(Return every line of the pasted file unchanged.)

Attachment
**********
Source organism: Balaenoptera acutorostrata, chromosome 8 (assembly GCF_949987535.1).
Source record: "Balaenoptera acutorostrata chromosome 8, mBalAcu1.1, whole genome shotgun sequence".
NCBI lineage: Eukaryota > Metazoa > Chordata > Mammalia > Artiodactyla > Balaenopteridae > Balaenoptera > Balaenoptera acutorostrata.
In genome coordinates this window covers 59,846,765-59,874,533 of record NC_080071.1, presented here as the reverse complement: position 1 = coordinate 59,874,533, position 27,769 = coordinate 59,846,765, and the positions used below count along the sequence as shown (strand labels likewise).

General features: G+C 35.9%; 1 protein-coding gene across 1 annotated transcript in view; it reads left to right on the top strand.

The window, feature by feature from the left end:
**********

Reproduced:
Source organism: Balaenoptera acutorostrata, chromosome 8 (assembly GCF_949987535.1).
Source record: "Balaenoptera acutorostrata chromosome 8, mBalAcu1.1, whole genome shotgun sequence".
NCBI lineage: Eukaryota > Metazoa > Chordata > Mammalia > Artiodactyla > Balaenopteridae > Balaenoptera > Balaenoptera acutorostrata.
In genome coordinates this window covers 59,846,765-59,874,533 of record NC_080071.1, presented here as the reverse complement: position 1 = coordinate 59,874,533, position 27,769 = coordinate 59,846,765, and the positions used below count along the sequence as shown (strand labels likewise).

General features: G+C 35.9%; 1 protein-coding gene across 1 annotated transcript in view; it reads left to right on the top strand.

The window, feature by feature from the left end: